Butler Center Books and Arkansas’s Black History

Over the years, Butler Center Books has published a number of ground-breaking books relating to African American history and civil rights in Arkansas. Take a look at the seven fascinating reads below, and view the entire catalog here.

OUTSPOKEN: The Olly Neal Story

By Olly Neal Jr. as told to Jan Wrede

Born in 1941 in rural eastern Arkansas, Olly Neal Jr. grew up in a large family with parents who insisted on their children getting an education. Neal had the intellect but not the temperament to be a good student in high school, but a teacher took an interest in him when she saw him steal a book rather than risk his tough-guy reputation if someone saw him checking it out. Neal went on to start and lead the Lee County Cooperative Clinic in Marianna in the 1970s, a time fraught with conflicts between the white power structure and Black citizens. (The clinic remains a prominent community health center.) He became the first Black district prosecuting attorney in Arkansas, and then served as a circuit court judge and on the Arkansas Court of Appeals.

Buy here from UA Press.



Race Relations in the Natural State

By Grif Stockley

In this book, noted Arkansas historian Grif Stockley (Blood in Their Eyes, Daisy Bates) presents a clear depiction of the struggles of race and class in Arkansas, using personal stories to give a deeper understanding of the price of racism in Arkansas. The last chapter explores the experiences of Hispanics in the state. Lesson plans developed by the author are available for teachers in the Butler Center’s Digital Collections.

Buy here from UA Press.



Lessons from Little Rock: A Memoir by One of the Little Rock Nine

By Terrence Roberts

This intimate and powerful account of the integration of Little Rock Central High School relates the inner struggles of one of the nine students who subjected themselves to the wrath of a mob in their quest for an equal education.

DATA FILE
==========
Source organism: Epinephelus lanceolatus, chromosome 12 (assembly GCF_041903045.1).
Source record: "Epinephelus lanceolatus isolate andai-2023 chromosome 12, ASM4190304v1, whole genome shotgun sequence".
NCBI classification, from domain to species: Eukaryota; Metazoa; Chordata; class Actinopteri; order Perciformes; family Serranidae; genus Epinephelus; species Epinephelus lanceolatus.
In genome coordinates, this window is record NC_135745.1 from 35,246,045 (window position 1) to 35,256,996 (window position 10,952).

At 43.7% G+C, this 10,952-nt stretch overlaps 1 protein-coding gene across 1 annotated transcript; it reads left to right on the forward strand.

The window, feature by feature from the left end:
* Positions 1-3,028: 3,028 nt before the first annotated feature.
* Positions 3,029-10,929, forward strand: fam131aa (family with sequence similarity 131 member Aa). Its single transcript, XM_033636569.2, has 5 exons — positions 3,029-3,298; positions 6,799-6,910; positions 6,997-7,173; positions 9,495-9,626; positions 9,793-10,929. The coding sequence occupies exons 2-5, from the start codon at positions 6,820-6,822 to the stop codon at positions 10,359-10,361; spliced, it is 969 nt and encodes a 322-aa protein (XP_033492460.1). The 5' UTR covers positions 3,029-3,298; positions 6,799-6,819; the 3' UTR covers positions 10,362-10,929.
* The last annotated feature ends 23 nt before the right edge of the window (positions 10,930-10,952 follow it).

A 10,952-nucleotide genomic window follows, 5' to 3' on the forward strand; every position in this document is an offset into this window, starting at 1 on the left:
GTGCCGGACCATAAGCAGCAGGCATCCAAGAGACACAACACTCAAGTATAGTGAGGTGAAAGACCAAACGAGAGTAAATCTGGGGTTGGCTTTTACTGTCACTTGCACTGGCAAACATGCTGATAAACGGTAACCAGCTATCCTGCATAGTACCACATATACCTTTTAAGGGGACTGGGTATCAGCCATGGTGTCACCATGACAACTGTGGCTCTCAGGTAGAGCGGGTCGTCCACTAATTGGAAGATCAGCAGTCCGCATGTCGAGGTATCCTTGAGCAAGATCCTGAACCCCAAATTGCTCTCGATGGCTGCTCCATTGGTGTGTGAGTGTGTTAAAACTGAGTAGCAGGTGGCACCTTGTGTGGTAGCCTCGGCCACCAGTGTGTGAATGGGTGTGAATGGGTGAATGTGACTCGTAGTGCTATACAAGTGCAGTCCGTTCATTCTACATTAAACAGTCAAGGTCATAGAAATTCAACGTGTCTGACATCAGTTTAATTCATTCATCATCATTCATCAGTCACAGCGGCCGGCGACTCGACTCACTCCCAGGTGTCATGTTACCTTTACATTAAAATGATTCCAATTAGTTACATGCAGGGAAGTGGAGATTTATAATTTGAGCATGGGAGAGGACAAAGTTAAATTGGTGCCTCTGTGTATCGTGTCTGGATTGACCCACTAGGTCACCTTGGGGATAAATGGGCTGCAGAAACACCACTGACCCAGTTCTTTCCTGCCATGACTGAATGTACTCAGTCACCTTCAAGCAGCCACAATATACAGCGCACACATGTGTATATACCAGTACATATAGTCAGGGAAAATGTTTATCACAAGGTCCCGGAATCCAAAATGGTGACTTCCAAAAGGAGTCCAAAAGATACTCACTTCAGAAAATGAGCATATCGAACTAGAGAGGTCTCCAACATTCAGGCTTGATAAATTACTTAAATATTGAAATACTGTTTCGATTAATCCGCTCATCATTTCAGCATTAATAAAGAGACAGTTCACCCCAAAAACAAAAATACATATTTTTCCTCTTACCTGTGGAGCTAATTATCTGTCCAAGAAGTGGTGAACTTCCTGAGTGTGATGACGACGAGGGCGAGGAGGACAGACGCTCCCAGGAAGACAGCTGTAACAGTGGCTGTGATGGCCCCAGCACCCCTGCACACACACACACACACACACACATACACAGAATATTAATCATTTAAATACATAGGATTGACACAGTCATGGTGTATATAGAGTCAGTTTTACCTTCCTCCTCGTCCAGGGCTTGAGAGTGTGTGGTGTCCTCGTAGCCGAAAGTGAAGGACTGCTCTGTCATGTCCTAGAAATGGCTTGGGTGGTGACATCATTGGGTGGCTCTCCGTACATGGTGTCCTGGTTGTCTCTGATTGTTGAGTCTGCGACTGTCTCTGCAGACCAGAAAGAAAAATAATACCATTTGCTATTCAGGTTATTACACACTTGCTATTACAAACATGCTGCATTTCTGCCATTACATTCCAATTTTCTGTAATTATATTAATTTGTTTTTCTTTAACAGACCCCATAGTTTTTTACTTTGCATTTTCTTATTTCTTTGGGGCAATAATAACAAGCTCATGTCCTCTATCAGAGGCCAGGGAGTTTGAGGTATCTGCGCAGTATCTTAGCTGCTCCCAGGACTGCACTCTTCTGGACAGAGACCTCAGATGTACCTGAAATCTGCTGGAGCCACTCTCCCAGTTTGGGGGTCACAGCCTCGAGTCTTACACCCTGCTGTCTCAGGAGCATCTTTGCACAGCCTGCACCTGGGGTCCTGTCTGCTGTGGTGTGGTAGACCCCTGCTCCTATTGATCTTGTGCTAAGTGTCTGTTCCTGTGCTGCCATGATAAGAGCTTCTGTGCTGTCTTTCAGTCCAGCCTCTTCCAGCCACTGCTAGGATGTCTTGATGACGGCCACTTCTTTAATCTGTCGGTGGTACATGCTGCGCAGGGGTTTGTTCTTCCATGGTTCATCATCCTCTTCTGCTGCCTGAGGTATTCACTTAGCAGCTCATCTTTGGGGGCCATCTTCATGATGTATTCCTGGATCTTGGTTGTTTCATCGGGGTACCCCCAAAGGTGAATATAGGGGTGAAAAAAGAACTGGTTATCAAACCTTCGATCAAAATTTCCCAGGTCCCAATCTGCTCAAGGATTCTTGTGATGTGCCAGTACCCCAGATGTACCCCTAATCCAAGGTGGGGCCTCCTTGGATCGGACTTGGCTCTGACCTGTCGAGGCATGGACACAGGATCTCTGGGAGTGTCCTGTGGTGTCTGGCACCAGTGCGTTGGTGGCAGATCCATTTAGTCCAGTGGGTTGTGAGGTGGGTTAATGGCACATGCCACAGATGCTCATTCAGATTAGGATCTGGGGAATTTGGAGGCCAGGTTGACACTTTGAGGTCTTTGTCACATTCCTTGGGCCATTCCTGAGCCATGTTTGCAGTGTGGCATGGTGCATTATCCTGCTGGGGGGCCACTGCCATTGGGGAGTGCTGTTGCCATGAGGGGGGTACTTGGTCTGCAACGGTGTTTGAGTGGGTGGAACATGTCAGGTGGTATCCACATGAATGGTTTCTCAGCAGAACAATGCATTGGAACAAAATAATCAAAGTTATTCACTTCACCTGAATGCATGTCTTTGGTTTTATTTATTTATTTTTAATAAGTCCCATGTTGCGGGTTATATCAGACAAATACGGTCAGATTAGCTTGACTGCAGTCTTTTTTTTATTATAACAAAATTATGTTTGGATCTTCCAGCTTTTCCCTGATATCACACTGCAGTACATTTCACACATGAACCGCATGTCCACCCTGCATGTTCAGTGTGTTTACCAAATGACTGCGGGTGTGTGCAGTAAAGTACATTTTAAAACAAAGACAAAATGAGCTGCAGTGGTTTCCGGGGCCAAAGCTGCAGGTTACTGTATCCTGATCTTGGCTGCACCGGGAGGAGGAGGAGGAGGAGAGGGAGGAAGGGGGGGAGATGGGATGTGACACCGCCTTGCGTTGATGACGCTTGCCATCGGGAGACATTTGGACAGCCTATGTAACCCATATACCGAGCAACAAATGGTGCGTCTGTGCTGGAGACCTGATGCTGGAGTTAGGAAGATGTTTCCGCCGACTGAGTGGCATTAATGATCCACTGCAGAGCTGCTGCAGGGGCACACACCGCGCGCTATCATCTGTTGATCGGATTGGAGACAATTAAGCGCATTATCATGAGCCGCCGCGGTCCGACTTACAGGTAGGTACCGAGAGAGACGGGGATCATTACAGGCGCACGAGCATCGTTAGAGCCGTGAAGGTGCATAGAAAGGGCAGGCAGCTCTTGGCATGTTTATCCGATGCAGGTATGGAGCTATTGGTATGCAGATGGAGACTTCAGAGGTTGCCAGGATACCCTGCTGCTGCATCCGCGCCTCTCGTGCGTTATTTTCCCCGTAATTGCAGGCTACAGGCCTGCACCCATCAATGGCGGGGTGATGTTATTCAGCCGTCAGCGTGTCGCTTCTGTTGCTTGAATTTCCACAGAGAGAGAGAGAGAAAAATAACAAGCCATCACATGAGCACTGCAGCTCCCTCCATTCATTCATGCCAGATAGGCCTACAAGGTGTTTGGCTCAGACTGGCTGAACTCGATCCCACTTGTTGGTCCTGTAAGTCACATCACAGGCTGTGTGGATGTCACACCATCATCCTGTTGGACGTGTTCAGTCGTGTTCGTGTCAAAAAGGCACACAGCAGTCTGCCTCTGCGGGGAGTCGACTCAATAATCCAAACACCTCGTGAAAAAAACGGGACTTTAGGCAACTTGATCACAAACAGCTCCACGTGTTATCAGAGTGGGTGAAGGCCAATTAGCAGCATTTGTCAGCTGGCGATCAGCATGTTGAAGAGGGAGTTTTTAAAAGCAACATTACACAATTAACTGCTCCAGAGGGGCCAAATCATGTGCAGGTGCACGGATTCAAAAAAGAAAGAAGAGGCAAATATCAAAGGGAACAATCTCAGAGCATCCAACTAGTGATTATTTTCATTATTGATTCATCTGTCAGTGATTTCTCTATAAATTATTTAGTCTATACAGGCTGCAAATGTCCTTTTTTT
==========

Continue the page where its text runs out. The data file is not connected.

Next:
Buy here from UA Press.




Beyond Central, Toward Acceptance: A Collection of Oral Histories from Students of Little Rock Central High

Edited by Mackie O’Hara and Alex Richardson

From its modest beginning as a classroom assignment, the Memory Project at Central High School has grown to become a full-sized book that commemorates the national struggle for civil rights.

The Memory Project started as a class assignment for ninth-graders in 2007 to commemorate the 50th anniversary of Central’s historic desegregation in 1957. As the students heard stories of that year and learned lessons on racial tolerance, the project continued to grow.

Buy here from UA Press.



Crisis of Conscience: Arkansas Methodists and the Civil Rights Struggle

Edited by James T. Clemons and Kelly L. Farr

This book features personal stories by Arkansas Methodist pastors, laypersons, and community leaders—including Dale Bumpers, Joycelyn Elders, and Miller Williams—who lived through the struggles for civil rights in the 1950s and saw their congregations and other institutions rocked by the tumultuous events of the history-making era.

Buy here from UA Press.




The Elaine Massacre and Arkansas: A Century of Atrocity and Resistance, 1819–1919

Edited by Guy Lancaster

Although it occurred nearly a century ago, the massacre of African American laborers in Elaine in Phillips County, Arkansas, remains the subject of intense inquiry. In this book, leading historians from the region seek to answer a multitude of questions about the event.

Buy here from UA Press.





Joseph Carter Corbin: Educator Extraordinaire and Founder of the University of Arkansas at Pine Bluff

By Gladys Turner Finney

The University of Arkansas at Pine Bluff (UAPB) was founded in 1875 as Branch Normal College by Joseph Carter Corbin, a native of Ohio and the son of former slaves. Corbin, who had a classical education, was the first African American superintendent of public education in Arkansas and literally built the school from the ground up. There was a desperate need for teachers in Arkansas, as there was a great desire for education by former slaves who had been prohibited from learning to read and write.

Buy here from UA Press.




About Butler Center Books

Butler Center Books is a project of the Butler Center for Arkansas Studies at the Central Arkansas Library System. This nonprofit publishing program was made possible by a gift from John G. Ragsdale Jr. and Dora “DeDe” Ragsdale. Books are available at the Galleries & Bookstore at Library Square in downtown Little Rock at the CALS Roberts Library of Arkansas History & Art and other local bookstores, from online retailers, and from Butler Center Books’ distributer, the University of Arkansas Press (via University of Chicago Press). View all Butler Center Books titles here.




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